1 Like

Time is an illusion; lunchtime doubly so.

5 Likes

Metric time in 10… 9… 8…

2 Likes

If the world somehow ever moved to metric time, the US would probably shift to Julian time, just out of spite.

5 Likes

At least at the outset, UTC will have to be used in space, and on the Martian surface because it is the basis of all operations on Earth and operations extending from Earth. In the longer term a solar system specific timebase will have to be established but I suspect it will be very similar to UTC.

2 Likes

…and the elliptical mars orbit centered on the sun, instead of having the sun at one of the foci. dying here

1 Like

Leap seconds are already so problematic for computers on Earth that there’s sometimes talk of moving away from UTC as the timebase to something without leap seconds. If it causes those headaches on Earth (where keeping it synchronized with terrestrial days is arguably somewhat useful) I don’t see why anyone would put up with that headache on Mars.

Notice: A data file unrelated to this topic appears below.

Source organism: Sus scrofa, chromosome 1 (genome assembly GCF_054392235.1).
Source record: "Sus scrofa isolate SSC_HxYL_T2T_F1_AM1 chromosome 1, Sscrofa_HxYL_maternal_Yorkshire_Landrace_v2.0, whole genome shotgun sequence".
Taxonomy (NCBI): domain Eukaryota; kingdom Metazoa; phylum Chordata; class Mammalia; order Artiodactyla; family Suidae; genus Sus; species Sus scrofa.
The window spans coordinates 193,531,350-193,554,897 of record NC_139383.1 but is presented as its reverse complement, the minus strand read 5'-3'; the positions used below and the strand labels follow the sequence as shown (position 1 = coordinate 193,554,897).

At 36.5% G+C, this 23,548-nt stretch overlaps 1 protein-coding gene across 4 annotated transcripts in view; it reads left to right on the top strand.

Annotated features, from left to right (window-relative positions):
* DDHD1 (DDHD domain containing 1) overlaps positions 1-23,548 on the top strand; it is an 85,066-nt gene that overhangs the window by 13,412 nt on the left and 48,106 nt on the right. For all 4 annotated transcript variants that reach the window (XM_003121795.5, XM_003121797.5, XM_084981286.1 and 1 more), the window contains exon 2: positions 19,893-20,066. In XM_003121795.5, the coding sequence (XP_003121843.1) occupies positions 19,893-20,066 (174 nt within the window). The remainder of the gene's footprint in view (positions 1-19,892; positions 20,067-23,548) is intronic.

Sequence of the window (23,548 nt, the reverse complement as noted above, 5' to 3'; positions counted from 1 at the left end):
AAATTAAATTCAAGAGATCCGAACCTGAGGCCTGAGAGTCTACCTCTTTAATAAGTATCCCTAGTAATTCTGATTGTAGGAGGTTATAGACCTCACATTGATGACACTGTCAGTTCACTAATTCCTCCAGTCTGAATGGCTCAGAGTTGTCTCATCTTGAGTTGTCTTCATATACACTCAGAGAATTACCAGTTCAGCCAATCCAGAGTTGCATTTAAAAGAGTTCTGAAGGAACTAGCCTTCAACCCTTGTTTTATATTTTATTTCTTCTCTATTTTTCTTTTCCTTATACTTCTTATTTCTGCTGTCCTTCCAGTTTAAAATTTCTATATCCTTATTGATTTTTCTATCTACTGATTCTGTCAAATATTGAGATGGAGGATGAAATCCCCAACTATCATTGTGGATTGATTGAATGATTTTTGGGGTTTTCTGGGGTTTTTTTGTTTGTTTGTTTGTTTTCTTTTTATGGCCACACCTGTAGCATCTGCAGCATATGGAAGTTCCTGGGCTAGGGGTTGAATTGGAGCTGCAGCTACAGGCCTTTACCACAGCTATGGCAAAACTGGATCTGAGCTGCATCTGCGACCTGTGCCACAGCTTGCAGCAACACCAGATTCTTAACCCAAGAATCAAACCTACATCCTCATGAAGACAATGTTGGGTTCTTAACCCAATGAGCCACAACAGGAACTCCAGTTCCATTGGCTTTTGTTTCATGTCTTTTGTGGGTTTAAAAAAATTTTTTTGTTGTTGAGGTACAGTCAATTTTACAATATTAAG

Current interplanetary operations use mission-specific clocks, usually based on local solar time.

The proposed MSD (Mars Sol Date) is derived from TT (Terrestrial Time), not UTC. TT is still an Earth-based atomic time scale but does not make any effort to synchronize with Earth’s rotation (UTC is derived from TT via TAI, offset by the TAI epoch and an integer number of leap seconds which is updated periodically).

2 Likes

Won’t there be relativistic effects too?

Mars dwellers will experience time faster because of the reduced gravity there.

The real question is, would you have to do The Time Warp differently on Mars.

2 Likes

I can think of worse.

You could have the ayn-cap’s dream. Distribute the extra minutes during the work day, and only the work day. Everyone unfortunate enough to not be working night shifts will work for longer without getting extra pay.

Red Mars fails on three points

1. There are 101 people (Later referred to as The First Hundred. One is a stowaway)
2. They are all in one place, but
3. One of the First Hundred persuades most of the rest that they shouldn’t be doing what Earth tells them just because they are Earth.